Almost everything that makes up the WWW is a hack. HTML, HTTP, SMTP, are all antiquated technologies. These old technologies were engineered with the sole intention of delivering and sharing text documents. Early web browsers and e-mail clients shared this same basic vision in the beginning. Even today, most media requires plug-ins and other technologies in order to be shared over the web. Where is the problem? It lies in the expectation in the end-users of the Internet. Over the last several years, the major players on the Internet are not delivering documents, but services and applications, which infer an expectation of user experience.
The expectation of a controlled user experience is not a reasonable expectation of the Internet. The Internet by definition does not have any of the building blocks for a true user interface. Cookies are a terrible way to manage state, and HTTP+HTML has no traditional support for static or persistent elements. To go further, the standing trend over the last several years has been to deliver web-based applications. The complexity of these applications has been growing over the years to include two-way communication, streaming data, persistent state, and all of the other elements that traditional computer applications contain. All trying to be consistent across dozens of different browser/OS combinations with different connection rates and privacy and security restrictions.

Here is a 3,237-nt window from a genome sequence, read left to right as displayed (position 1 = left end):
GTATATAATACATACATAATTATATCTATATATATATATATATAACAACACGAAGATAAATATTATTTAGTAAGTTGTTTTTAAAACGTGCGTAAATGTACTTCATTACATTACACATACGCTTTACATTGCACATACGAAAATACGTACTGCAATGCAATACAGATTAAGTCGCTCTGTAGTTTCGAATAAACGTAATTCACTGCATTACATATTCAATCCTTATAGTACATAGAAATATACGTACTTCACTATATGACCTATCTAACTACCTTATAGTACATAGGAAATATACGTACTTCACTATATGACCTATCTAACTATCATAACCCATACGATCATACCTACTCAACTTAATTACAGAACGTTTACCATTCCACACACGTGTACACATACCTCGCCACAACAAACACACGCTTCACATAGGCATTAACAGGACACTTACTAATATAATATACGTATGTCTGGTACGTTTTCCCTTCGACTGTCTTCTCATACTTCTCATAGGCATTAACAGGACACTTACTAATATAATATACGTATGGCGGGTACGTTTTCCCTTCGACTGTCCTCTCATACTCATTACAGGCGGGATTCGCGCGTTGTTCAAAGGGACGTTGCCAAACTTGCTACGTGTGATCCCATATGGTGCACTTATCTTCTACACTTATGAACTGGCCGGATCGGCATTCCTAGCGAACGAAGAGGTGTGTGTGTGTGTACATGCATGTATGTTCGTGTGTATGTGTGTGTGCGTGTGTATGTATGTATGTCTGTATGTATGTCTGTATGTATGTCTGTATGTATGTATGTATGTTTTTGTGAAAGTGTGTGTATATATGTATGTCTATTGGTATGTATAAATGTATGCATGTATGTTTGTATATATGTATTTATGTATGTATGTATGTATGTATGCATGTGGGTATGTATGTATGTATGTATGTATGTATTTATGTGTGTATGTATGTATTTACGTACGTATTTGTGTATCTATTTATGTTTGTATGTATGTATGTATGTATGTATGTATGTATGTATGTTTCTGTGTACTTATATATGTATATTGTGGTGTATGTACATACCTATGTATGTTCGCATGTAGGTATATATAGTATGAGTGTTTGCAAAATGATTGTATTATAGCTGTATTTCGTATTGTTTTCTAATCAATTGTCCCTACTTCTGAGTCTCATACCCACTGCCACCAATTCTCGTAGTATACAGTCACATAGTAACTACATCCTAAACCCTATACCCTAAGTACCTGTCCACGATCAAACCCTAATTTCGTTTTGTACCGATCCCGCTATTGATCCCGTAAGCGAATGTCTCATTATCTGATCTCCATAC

- Inconsistent across different platforms
- Not intended to be used as a UI framework
- Poor state control
- No built-in multimedia control
- 2 connection limit per DNS host name
- Does not support Keep-Alive
The worst part of this combination is that the services that rely upon these technologies to deliver their service have little or no control upon how the two interact, because their service is a slave to whichever web browser the client uses to access them.
- DHTML and DOM
- Plug-ins and ActiveX objects
- Java Applets
- XMLHttpRequest object
Java’s Swing framework was probably the first reasonable attempt of a resolution. Its failures and shortcomings were few. Java is too heavy of a language for a UI framework. It isn’t powerful enough to be fast and efficient. Java Runtime Environment has too much access to the client’s machine, and not enough security for most people. On top of this, Swing’s anti-aliasing and 2D drawing is less than attractive.
While HTTP and HTML will most likely remain the foundation blocks of the Internet, I have great faith that many of the services out there with web-delivered applications will be looking towards other technologies such as AIR or XULRunner in order to better control the user experience and deliver richer applications.